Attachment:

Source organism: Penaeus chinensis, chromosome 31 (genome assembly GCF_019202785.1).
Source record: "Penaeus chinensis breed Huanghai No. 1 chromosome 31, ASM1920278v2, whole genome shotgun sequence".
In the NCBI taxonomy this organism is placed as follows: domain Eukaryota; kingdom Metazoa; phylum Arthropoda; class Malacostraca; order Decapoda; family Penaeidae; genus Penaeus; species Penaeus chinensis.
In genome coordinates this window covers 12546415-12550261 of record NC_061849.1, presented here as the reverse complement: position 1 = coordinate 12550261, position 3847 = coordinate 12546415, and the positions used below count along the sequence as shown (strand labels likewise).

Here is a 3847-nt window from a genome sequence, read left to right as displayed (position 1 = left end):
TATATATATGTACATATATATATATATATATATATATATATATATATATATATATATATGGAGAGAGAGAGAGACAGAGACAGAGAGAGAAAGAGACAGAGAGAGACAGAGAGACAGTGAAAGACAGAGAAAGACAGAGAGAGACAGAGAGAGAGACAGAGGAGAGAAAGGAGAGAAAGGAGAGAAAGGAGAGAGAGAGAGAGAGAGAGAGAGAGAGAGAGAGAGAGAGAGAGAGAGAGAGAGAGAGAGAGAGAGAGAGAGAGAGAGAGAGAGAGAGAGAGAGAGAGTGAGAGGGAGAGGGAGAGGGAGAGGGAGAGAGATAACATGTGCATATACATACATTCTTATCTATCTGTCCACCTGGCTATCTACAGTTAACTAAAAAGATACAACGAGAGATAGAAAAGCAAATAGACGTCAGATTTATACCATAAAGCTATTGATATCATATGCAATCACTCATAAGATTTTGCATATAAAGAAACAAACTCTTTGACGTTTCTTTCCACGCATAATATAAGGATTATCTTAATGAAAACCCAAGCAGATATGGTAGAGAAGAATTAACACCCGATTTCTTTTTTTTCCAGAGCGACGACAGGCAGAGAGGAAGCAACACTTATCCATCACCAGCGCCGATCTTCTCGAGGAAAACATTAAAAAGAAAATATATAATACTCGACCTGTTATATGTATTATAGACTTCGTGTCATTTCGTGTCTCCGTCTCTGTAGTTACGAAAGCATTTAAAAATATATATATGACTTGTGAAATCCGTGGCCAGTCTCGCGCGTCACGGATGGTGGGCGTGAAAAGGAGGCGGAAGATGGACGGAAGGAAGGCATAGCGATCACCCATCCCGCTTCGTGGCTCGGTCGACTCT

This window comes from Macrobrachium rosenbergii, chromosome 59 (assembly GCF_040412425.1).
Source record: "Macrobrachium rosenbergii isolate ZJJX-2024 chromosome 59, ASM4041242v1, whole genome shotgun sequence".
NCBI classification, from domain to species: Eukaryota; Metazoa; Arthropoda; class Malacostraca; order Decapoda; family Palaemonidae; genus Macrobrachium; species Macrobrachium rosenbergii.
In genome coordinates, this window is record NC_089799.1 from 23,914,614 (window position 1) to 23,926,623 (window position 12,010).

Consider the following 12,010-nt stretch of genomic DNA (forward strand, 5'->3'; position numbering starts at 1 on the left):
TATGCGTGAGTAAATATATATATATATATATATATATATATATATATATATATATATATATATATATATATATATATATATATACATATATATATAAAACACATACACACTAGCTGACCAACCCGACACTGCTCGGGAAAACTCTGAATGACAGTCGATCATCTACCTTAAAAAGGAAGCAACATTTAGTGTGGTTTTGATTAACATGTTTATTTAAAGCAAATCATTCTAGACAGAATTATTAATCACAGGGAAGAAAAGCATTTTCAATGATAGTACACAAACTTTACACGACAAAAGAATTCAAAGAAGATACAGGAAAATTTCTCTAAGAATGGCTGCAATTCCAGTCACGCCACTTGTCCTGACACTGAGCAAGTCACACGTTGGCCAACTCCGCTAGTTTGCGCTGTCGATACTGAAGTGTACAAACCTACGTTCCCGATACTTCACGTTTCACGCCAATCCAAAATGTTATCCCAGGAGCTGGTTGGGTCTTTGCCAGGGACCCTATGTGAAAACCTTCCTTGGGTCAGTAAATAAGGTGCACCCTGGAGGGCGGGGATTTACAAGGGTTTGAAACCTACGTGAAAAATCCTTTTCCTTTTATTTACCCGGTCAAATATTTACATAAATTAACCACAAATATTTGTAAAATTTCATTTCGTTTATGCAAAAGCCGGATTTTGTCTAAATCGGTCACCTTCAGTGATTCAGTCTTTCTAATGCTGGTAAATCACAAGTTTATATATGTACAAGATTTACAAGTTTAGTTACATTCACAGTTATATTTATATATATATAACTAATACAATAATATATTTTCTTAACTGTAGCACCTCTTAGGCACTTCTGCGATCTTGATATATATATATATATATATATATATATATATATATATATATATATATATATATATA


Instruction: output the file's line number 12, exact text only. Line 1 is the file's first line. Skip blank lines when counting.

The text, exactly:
TATGCGTGAGTAAATATATATATATATATATATATATATATATATATATATATATATATATATATATATATATATATATATATACATATATATATAAAACACATACACACTAGCTGACCAACCCGACACTGCTCGGGAAAACTCTGAATGACAGTCGATCATCTACCTTAAAAAGGAAGCAACATTTAGTGTGGTTTTGATTAACATGTTTATTTAAAGCAAATCATTCTAGACAGAATTATTAATCACAGGGAAGAAAAGCATTTTCAATGATAGTACACAAACTTTACACGACAAAAGAATTCAAAGAAGATACAGGAAAATTTCTCTAAGAATGGCTGCAATTCCAGTCACGCCACTTGTCCTGACACTGAGCAAGTCACACGTTGGCCAACTCCGCTAGTTTGCGCTGTCGATACTGAAGTGTACAAACCTACGTTCCCGATACTTCACGTTTCACGCCAATCCAAAATGTTATCCCAGGAGCTGGTTGGGTCTTTGCCAGGGACCCTATGTGAAAACCTTCCTTGGGTCAGTAAATAAGGTGCACCCTGGAGGGCGGGGATTTACAAGGGTTTGAAACCTACGTGAAAAATCCTTTTCCTTTTATTTACCCGGTCAAATATTTACATAAATTAACCACAAATATTTGTAAAATTTCATTTCGTTTATGCAAAAGCCGGATTTTGTCTAAATCGGTCACCTTCAGTGATTCAGTCTTTCTAATGCTGGTAAATCACAAGTTTATATATGTACAAGATTTACAAGTTTAGTTACATTCACAGTTATATTTATATATATATAACTAATACAATAATATATTTTCTTAACTGTAGCACCTCTTAGGCACTTCTGCGATCTTGATATATATATATATATATATATATATATATATATATATATATATATATATATATATA